Johnny Quinn breaks down doors with SWAT Team

Johnny Quinn

Johnny Quinn is now professionally trained in breaking through doors.

The Olympic bobsledder who gained fame for breaking out of his locked bathroom in Sochi learned how to correctly bash open doors from the Denton (Texas) Police Department, as NBC 5 reported.

“We just thought it would be fun to have him out, show him the proper way that the SWAT Team breaches doors, instead of just kicking them out like he did,” Denton Police spokesman Ryan Grelle said.

The SWAT Team erected two doors for Quinn to bash through with what appeared to be types of battering rams. He also was taught how to blow open doors with explosives, according to the report.

“A little bit easier than Sochi right there,” Quinn said after breaking through one door. Quinn, a former NFL wide receiver, also played college football in Denton at North Texas.

“First off, we’re all proud of him representing the Mean Green,” SWAT commander Roger White said. “I guess just go Mean Green.”

Quinn received firearm training while with the SWAT Team, too.

NBC 5 reporter Josh Ault had a commendable signoff.

“Denton police officials say Quinn shouldn’t have any problems in the future breaking down any more doors.”

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Olympian Derrick Mein ends U.S. men’s trap drought at shotgun worlds

Derrick Mein

Tokyo Olympian Derrick Mein became the first U.S. male shooter to win a world title in the trap event since 1966, prevailing at the world shotgun championships in Osijek, Croatia, on Wednesday.

Mein, who grew up on a small farm in Southeast Kansas, hunting deer and quail, nearly squandered a place in the final when he missed his last three shots in the semifinal round after hitting his first 22. He rallied in a sudden-death shoot-off for the last spot in the final by hitting all five of his targets.

He hit 33 of 34 targets in the final to win by two over Brit Nathan Hales with one round to spare.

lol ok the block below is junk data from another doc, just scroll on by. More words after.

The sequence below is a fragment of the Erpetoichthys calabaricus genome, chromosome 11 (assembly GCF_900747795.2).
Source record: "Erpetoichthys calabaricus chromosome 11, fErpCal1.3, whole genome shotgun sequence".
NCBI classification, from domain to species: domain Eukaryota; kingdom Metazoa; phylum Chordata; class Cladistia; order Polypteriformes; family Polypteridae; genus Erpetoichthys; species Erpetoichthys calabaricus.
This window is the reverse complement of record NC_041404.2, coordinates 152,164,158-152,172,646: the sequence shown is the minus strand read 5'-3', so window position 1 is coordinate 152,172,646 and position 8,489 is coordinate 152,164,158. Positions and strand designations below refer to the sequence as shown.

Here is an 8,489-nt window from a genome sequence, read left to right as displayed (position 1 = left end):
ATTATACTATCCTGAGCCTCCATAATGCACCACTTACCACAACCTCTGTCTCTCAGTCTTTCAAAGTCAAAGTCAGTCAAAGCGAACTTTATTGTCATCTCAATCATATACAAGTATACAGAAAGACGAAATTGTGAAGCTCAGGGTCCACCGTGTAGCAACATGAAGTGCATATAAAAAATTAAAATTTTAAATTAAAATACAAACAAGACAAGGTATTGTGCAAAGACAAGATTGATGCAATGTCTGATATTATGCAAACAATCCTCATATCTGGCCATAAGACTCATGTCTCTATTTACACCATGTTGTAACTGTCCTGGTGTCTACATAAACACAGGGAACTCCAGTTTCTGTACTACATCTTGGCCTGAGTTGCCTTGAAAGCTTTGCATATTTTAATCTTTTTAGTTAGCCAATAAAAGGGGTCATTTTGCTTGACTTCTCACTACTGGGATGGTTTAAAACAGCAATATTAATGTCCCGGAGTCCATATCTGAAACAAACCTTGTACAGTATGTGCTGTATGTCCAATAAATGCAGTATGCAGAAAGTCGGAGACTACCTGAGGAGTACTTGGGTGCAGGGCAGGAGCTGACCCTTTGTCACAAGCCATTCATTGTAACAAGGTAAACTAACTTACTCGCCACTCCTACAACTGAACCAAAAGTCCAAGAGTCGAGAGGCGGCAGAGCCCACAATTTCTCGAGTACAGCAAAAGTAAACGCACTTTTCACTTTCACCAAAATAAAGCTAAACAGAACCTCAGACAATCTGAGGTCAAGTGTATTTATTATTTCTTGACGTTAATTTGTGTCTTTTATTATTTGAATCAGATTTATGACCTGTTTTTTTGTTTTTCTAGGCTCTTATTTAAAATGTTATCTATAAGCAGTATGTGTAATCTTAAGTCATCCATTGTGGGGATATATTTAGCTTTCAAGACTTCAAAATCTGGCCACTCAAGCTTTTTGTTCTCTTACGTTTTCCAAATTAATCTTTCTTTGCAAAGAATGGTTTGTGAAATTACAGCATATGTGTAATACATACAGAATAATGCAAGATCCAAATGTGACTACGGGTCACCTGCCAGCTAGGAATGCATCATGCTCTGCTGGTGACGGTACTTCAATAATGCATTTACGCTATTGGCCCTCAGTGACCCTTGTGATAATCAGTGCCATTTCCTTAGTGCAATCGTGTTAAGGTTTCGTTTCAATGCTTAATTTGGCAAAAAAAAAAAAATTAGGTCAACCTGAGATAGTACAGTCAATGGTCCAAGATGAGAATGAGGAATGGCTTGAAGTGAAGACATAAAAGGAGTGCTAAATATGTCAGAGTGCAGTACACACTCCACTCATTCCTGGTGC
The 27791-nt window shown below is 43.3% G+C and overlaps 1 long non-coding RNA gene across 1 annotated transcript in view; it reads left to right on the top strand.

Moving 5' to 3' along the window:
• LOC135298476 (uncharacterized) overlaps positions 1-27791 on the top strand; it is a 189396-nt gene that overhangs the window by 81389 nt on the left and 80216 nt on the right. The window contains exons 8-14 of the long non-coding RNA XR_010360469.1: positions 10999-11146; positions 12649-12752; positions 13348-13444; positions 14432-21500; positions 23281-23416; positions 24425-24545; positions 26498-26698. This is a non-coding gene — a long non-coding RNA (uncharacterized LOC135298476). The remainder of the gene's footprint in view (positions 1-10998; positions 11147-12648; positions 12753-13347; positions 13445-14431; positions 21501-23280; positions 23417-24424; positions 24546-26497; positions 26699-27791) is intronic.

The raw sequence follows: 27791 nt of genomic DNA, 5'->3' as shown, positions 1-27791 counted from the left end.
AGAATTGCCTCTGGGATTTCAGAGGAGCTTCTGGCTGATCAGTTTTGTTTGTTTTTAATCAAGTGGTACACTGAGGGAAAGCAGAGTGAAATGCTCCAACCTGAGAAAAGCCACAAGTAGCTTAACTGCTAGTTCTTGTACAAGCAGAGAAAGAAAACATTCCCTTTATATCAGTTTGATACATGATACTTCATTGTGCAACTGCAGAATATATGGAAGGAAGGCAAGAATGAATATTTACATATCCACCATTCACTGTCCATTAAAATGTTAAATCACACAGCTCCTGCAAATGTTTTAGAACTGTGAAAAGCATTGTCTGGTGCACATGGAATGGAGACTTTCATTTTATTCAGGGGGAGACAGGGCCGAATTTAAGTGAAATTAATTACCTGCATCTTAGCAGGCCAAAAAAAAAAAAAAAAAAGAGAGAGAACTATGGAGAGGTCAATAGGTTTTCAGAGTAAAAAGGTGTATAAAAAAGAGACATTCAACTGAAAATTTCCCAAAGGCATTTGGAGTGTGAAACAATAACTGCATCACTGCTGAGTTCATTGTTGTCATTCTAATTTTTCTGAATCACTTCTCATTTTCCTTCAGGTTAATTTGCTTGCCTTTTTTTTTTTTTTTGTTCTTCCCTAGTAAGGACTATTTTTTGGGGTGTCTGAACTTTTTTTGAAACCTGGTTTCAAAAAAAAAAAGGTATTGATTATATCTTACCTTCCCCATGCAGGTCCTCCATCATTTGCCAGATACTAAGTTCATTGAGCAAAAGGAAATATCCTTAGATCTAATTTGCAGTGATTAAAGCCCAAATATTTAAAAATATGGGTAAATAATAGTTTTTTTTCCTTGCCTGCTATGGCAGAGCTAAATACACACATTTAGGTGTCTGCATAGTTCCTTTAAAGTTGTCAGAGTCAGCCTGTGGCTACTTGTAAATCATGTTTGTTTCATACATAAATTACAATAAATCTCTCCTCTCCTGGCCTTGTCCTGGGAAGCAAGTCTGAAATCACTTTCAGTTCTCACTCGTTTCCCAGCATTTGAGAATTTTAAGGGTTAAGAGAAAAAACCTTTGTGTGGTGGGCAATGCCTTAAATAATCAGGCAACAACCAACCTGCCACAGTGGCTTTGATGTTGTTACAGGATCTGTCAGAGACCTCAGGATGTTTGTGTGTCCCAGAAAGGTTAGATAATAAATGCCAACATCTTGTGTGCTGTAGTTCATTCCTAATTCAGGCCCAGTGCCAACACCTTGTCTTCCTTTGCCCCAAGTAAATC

The last U.S. man to win an Olympic trap title was Donald Haldeman in 1976.

Mein, 37, was 24th in his Olympic debut in Tokyo (and placed 13th with Kayle Browning in the mixed-gender team event).

The U.S. swept the Tokyo golds in the other shotgun event — skeet — with Vincent Hancock and Amber English. Browning took silver in women’s trap.

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Mo Farah withdraws before London Marathon

Mo Farah

British track legend Mo Farah withdrew before Sunday’s London Marathon, citing a right hip injury before what would have been his first 26.2-mile race in nearly two years.

Farah, who swept the 2012 and 2016 Olympic track titles at 5000m and 10,000m, said he hoped “to be back out there” next April, when the London Marathon returns to its traditional month after COVID moved it to the fall for three consecutive years. Farah turns 40 on March 23.

“I’ve been training really hard over the past few months and I’d got myself back into good shape and was feeling pretty optimistic about being able to put in a good performance,” in London, Farah said in a press release. “However, over the past 10 days I’ve been feeling pain and tightness in my right hip. I’ve had extensive physio and treatment and done everything I can to be on the start line, but it hasn’t improved enough to compete on Sunday.”

Farah switched from the track to the marathon after the 2017 World Championships and won the 2018 Chicago Marathon in a then-European record time of 2:05:11. Belgium’s Bashir Abdi now holds the record at 2:03:36.

Farah returned to the track in a failed bid to qualify for the Tokyo Olympics, then shifted back to the roads.

Sunday’s London Marathon men’s race is headlined by Ethiopians Kenenisa Bekele and Birhanu Legese, the second- and third-fastest marathoners in history.

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